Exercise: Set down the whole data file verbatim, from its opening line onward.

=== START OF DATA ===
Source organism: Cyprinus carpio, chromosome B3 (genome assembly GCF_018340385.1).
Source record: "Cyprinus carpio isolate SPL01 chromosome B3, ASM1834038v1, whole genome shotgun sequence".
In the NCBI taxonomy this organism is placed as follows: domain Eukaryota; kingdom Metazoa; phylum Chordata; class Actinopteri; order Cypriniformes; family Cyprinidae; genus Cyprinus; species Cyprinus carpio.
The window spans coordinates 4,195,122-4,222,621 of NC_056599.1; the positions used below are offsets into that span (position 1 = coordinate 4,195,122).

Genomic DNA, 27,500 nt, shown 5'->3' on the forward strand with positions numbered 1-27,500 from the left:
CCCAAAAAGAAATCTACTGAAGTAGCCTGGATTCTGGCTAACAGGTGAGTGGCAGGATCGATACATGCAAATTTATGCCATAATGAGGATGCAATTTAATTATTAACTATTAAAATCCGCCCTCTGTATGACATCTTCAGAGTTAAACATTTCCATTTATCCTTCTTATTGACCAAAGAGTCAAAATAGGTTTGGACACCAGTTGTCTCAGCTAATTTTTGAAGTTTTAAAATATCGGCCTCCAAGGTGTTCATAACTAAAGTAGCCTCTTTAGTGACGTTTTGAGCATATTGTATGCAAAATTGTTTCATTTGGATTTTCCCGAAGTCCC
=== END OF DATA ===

Source organism: Cyprinus carpio, chromosome B3 (genome assembly GCF_018340385.1).
Source record: "Cyprinus carpio isolate SPL01 chromosome B3, ASM1834038v1, whole genome shotgun sequence".
In the NCBI taxonomy this organism is placed as follows: domain Eukaryota; kingdom Metazoa; phylum Chordata; class Actinopteri; order Cypriniformes; family Cyprinidae; genus Cyprinus; species Cyprinus carpio.
The window spans coordinates 4,195,122-4,222,621 of NC_056599.1; the positions used below are offsets into that span (position 1 = coordinate 4,195,122).

Genomic DNA, 27,500 nt, shown 5'->3' on the forward strand with positions numbered 1-27,500 from the left:
CCCAAAAAGAAATCTACTGAAGTAGCCTGGATTCTGGCTAACAGGTGAGTGGCAGGATCGATACATGCAAATTTATGCCATAATGAGGATGCAATTTAATTATTAACTATTAAAATCCGCCCTCTGTATGACATCTTCAGAGTTAAACATTTCCATTTATCCTTCTTATTGACCAAAGAGTCAAAATAGGTTTGGACACCAGTTGTCTCAGCTAATTTTTGAAGTTTTAAAATATCGGCCTCCAAGGTGTTCATAACTAAAGTAGCCTCTTTAGTGACGTTTTGAGCATATTGTATGCAAAATTGTTTCATTTGGATTTTCCCGAAGTCCC